Tying Our Scooters Down: Urban Governance Of Flooding In Bago, Myanmar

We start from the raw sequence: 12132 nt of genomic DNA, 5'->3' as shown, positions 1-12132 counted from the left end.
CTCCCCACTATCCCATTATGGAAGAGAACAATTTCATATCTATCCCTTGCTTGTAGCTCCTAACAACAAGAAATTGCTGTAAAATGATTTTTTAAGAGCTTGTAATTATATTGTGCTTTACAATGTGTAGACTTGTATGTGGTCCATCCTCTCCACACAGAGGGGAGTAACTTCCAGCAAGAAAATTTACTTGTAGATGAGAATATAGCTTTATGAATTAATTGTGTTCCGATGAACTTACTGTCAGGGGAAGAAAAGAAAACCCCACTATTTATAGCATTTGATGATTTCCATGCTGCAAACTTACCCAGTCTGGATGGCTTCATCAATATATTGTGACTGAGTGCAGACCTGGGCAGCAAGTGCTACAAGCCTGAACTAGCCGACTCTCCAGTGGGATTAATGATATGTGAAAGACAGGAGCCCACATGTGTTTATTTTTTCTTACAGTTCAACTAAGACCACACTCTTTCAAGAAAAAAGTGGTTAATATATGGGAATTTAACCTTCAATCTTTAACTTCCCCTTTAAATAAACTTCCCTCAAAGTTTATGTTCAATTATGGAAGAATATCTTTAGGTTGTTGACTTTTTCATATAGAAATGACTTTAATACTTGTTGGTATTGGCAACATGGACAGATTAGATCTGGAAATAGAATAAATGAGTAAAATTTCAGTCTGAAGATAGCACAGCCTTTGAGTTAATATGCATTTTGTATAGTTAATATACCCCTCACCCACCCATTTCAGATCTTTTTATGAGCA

Urban flooding poses significant challenges to cities in Southeast Asia including loss of life, human displacement, and damaged infrastructure. As cities in the region grow and as the effects of climate change worsen, urban flooding is becoming more frequent and severe. As such, both local governments and international networks have taken on the task of preparing for and managing urban floods. This research situates flood governance in Bago City, Myanmar in the literature on environmental governance and urban political ecology, investigating how local governance actors interpret the significance of flooding and how they are influenced by the discourse of international networks that promote urban climate governance. Using the 2015 Bago floods as a point of entry, results were derived from semi-structured interviews with (10) government officials and a document review of (4) international networks with diverse structures and goals, as well as (23) key informant interviews. Broadly, this research found that government officials interpreted the 2015 floods as extreme but also as an example of the government's increasing capacity to respond to disasters, that local and regional governments lack the human and capital resources to take on the greater responsibility for flood management that they wish to, that government often fails to act on their knowledge about external causes of flooding such as land use and climate changes, and that government officials strategically adopt neoliberal paradigms advanced by international networks while reinterpreting them to advance their own goals of expanding the role of the state. This research also found that government officials often failed to acknowledge the pre-existing community methods of flood management and risked undermining those methods through their interventions. Analysis considers how critical resilience, vulnerability, and adaptation perspectives were absent from the flood governance discourse in Bago, and further, that research challenging the ideological assumptions of the international networks was not acknowledged in their knowledge production. This thesis posits that although the discourses of the government driven international networks and the private-sector foundation driven networks were not engaged in conversation with one another, urban climate impacts in the global south could serve as a catalyst for productive debate over the application of global climate justice frameworks to the local scale.